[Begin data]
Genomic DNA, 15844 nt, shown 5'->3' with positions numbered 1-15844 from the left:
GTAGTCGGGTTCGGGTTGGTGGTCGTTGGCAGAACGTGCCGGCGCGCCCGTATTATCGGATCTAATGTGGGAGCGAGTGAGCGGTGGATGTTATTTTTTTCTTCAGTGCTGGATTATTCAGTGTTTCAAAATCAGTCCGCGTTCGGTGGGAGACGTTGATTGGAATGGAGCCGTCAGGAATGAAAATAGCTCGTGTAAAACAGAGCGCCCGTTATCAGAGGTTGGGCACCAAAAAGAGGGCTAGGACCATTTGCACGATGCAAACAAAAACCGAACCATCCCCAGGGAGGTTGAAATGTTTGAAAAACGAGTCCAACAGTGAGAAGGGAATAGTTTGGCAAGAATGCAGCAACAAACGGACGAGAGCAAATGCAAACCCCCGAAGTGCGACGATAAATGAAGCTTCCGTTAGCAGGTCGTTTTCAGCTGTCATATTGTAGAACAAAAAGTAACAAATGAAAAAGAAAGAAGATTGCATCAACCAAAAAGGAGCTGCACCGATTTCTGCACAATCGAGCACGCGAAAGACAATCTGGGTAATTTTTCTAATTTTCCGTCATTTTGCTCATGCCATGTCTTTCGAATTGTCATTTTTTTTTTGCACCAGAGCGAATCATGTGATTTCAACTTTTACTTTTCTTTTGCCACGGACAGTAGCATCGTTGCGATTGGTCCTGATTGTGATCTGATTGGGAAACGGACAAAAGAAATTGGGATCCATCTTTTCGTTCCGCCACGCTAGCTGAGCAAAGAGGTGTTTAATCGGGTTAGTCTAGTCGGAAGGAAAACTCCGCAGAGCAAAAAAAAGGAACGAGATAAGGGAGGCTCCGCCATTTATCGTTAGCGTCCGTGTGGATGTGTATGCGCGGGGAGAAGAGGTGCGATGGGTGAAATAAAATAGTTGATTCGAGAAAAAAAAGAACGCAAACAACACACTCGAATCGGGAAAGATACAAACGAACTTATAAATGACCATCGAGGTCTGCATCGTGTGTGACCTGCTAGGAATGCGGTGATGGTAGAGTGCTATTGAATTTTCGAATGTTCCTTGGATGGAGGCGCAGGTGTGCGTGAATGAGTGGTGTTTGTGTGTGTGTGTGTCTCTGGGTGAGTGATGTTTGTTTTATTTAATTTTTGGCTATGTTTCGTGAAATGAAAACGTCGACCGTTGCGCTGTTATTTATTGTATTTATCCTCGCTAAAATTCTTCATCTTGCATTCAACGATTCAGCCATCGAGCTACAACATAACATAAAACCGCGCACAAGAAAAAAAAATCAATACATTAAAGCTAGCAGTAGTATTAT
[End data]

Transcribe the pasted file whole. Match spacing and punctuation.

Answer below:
Genomic DNA, 15844 nt, shown 5'->3' with positions numbered 1-15844 from the left:
GTAGTCGGGTTCGGGTTGGTGGTCGTTGGCAGAACGTGCCGGCGCGCCCGTATTATCGGATCTAATGTGGGAGCGAGTGAGCGGTGGATGTTATTTTTTTCTTCAGTGCTGGATTATTCAGTGTTTCAAAATCAGTCCGCGTTCGGTGGGAGACGTTGATTGGAATGGAGCCGTCAGGAATGAAAATAGCTCGTGTAAAACAGAGCGCCCGTTATCAGAGGTTGGGCACCAAAAAGAGGGCTAGGACCATTTGCACGATGCAAACAAAAACCGAACCATCCCCAGGGAGGTTGAAATGTTTGAAAAACGAGTCCAACAGTGAGAAGGGAATAGTTTGGCAAGAATGCAGCAACAAACGGACGAGAGCAAATGCAAACCCCCGAAGTGCGACGATAAATGAAGCTTCCGTTAGCAGGTCGTTTTCAGCTGTCATATTGTAGAACAAAAAGTAACAAATGAAAAAGAAAGAAGATTGCATCAACCAAAAAGGAGCTGCACCGATTTCTGCACAATCGAGCACGCGAAAGACAATCTGGGTAATTTTTCTAATTTTCCGTCATTTTGCTCATGCCATGTCTTTCGAATTGTCATTTTTTTTTTGCACCAGAGCGAATCATGTGATTTCAACTTTTACTTTTCTTTTGCCACGGACAGTAGCATCGTTGCGATTGGTCCTGATTGTGATCTGATTGGGAAACGGACAAAAGAAATTGGGATCCATCTTTTCGTTCCGCCACGCTAGCTGAGCAAAGAGGTGTTTAATCGGGTTAGTCTAGTCGGAAGGAAAACTCCGCAGAGCAAAAAAAAGGAACGAGATAAGGGAGGCTCCGCCATTTATCGTTAGCGTCCGTGTGGATGTGTATGCGCGGGGAGAAGAGGTGCGATGGGTGAAATAAAATAGTTGATTCGAGAAAAAAAAGAACGCAAACAACACACTCGAATCGGGAAAGATACAAACGAACTTATAAATGACCATCGAGGTCTGCATCGTGTGTGACCTGCTAGGAATGCGGTGATGGTAGAGTGCTATTGAATTTTCGAATGTTCCTTGGATGGAGGCGCAGGTGTGCGTGAATGAGTGGTGTTTGTGTGTGTGTGTGTCTCTGGGTGAGTGATGTTTGTTTTATTTAATTTTTGGCTATGTTTCGTGAAATGAAAACGTCGACCGTTGCGCTGTTATTTATTGTATTTATCCTCGCTAAAATTCTTCATCTTGCATTCAACGATTCAGCCATCGAGCTACAACATAACATAAAACCGCGCACAAGAAAAAAAAATCAATACATTAAAGCTAGCAGTAGTATTAT